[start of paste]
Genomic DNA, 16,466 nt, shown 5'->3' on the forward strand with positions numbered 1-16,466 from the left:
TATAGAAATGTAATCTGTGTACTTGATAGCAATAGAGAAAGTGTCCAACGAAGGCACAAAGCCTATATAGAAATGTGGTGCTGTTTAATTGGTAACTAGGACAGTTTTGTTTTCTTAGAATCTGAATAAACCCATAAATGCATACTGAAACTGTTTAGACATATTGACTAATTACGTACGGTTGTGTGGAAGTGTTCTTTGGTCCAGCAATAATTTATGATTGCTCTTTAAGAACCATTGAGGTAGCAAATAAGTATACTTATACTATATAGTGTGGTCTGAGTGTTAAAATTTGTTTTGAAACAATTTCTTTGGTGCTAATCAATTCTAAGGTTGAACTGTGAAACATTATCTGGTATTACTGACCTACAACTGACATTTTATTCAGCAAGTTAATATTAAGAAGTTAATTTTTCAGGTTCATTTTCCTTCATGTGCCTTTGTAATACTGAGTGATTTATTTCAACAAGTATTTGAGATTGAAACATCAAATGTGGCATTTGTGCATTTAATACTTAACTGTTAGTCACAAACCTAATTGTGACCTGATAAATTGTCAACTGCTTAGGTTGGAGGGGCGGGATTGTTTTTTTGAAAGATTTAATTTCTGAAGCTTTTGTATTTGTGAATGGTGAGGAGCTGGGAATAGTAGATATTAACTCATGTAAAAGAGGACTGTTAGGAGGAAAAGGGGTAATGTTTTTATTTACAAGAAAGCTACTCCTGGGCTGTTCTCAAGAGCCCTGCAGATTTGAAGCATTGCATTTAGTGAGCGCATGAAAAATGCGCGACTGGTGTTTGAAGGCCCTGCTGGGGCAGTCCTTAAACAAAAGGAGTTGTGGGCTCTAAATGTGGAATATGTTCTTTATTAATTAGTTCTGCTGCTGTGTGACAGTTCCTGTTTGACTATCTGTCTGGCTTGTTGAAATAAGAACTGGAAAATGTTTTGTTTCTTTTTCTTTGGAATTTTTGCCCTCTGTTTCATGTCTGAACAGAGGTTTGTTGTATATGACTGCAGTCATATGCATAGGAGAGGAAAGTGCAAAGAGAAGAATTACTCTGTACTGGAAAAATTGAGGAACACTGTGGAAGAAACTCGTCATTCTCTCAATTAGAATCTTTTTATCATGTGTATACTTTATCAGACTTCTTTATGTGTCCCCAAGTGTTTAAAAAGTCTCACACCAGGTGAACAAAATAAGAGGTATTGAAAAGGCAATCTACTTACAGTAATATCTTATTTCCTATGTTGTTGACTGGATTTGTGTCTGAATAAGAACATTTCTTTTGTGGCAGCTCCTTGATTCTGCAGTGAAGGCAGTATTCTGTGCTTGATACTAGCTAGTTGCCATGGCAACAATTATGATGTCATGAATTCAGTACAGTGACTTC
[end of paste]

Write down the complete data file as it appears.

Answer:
Genomic DNA, 16,466 nt, shown 5'->3' on the forward strand with positions numbered 1-16,466 from the left:
TATAGAAATGTAATCTGTGTACTTGATAGCAATAGAGAAAGTGTCCAACGAAGGCACAAAGCCTATATAGAAATGTGGTGCTGTTTAATTGGTAACTAGGACAGTTTTGTTTTCTTAGAATCTGAATAAACCCATAAATGCATACTGAAACTGTTTAGACATATTGACTAATTACGTACGGTTGTGTGGAAGTGTTCTTTGGTCCAGCAATAATTTATGATTGCTCTTTAAGAACCATTGAGGTAGCAAATAAGTATACTTATACTATATAGTGTGGTCTGAGTGTTAAAATTTGTTTTGAAACAATTTCTTTGGTGCTAATCAATTCTAAGGTTGAACTGTGAAACATTATCTGGTATTACTGACCTACAACTGACATTTTATTCAGCAAGTTAATATTAAGAAGTTAATTTTTCAGGTTCATTTTCCTTCATGTGCCTTTGTAATACTGAGTGATTTATTTCAACAAGTATTTGAGATTGAAACATCAAATGTGGCATTTGTGCATTTAATACTTAACTGTTAGTCACAAACCTAATTGTGACCTGATAAATTGTCAACTGCTTAGGTTGGAGGGGCGGGATTGTTTTTTTGAAAGATTTAATTTCTGAAGCTTTTGTATTTGTGAATGGTGAGGAGCTGGGAATAGTAGATATTAACTCATGTAAAAGAGGACTGTTAGGAGGAAAAGGGGTAATGTTTTTATTTACAAGAAAGCTACTCCTGGGCTGTTCTCAAGAGCCCTGCAGATTTGAAGCATTGCATTTAGTGAGCGCATGAAAAATGCGCGACTGGTGTTTGAAGGCCCTGCTGGGGCAGTCCTTAAACAAAAGGAGTTGTGGGCTCTAAATGTGGAATATGTTCTTTATTAATTAGTTCTGCTGCTGTGTGACAGTTCCTGTTTGACTATCTGTCTGGCTTGTTGAAATAAGAACTGGAAAATGTTTTGTTTCTTTTTCTTTGGAATTTTTGCCCTCTGTTTCATGTCTGAACAGAGGTTTGTTGTATATGACTGCAGTCATATGCATAGGAGAGGAAAGTGCAAAGAGAAGAATTACTCTGTACTGGAAAAATTGAGGAACACTGTGGAAGAAACTCGTCATTCTCTCAATTAGAATCTTTTTATCATGTGTATACTTTATCAGACTTCTTTATGTGTCCCCAAGTGTTTAAAAAGTCTCACACCAGGTGAACAAAATAAGAGGTATTGAAAAGGCAATCTACTTACAGTAATATCTTATTTCCTATGTTGTTGACTGGATTTGTGTCTGAATAAGAACATTTCTTTTGTGGCAGCTCCTTGATTCTGCAGTGAAGGCAGTATTCTGTGCTTGATACTAGCTAGTTGCCATGGCAACAATTATGATGTCATGAATTCAGTACAGTGACTTC